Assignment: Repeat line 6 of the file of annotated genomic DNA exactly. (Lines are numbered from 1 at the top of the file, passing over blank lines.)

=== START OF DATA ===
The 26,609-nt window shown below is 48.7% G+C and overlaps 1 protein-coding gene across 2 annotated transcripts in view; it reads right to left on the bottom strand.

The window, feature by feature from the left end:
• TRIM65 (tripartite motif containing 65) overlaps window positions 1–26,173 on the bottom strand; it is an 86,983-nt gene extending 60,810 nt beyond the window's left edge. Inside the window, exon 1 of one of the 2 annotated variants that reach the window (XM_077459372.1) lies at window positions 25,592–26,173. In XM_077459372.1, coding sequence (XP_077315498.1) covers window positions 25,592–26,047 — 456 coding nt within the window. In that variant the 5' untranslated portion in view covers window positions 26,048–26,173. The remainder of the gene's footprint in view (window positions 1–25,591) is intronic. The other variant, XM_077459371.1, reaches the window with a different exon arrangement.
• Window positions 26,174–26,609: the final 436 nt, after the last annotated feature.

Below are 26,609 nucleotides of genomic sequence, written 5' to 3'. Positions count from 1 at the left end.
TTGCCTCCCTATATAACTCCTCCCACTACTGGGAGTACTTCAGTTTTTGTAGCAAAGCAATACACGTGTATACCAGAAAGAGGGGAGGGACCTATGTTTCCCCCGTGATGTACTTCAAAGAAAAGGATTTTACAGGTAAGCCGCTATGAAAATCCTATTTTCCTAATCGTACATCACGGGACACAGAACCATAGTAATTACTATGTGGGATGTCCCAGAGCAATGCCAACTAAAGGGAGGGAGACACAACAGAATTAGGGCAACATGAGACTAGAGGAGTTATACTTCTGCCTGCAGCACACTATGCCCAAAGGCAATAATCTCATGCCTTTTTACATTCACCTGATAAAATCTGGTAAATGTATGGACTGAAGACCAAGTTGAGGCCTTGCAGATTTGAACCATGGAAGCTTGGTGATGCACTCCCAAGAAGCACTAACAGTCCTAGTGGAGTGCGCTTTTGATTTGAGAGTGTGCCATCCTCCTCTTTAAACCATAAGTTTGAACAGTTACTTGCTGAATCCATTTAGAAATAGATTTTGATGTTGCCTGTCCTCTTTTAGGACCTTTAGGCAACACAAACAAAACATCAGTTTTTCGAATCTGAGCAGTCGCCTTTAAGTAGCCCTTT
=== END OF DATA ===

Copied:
TTGCCTCCCTATATAACTCCTCCCACTACTGGGAGTACTTCAGTTTTTGTAGCAAAGCAATACACGTGTATACCAGAAAGAGGGGAGGGACCTATGTTTCCCCCGTGATGTACTTCAAAGAAAAGGATTTTACAGGTAAGCCGCTATGAAAATCCTATTTTCCTAATCGTACATCACGGGACACAGAACCATAGTAATTACTATGTGGGATGTCCCAGAGCAATGCCAACTAAAGGGAGGGAGACACAACAGAATTAGGGCAACATGAGACTAGAGGAGTTATACTTCTGCCTGCAGCACACTATGCCCAAAGGCAATAATCTCATGCCTTTTTACATTCACCTGATAAAATCTGGTAAATGTATGGACTGAAGACCAAGTTGAGGCCTTGCAGATTTGAACCATGGAAGCTTGGTGATGCACTCCCAAGAAGCACTAACAGTCCTAGTGGAGTGCGCTTTTGATTTGAGAGTGTGCCATCCTCCTCTTTAAACCATAAGTTTGAACAGTTACTTGCTGAATCCATTTAGAAATAGATTTTGATGTTGCCTGTCCTCTTTTAGGACCTTTAGGCAACACAAACAAAACATCAGTTTTTCGAATCTGAGCAGTCGCCTTTAAGTAGCCCTTT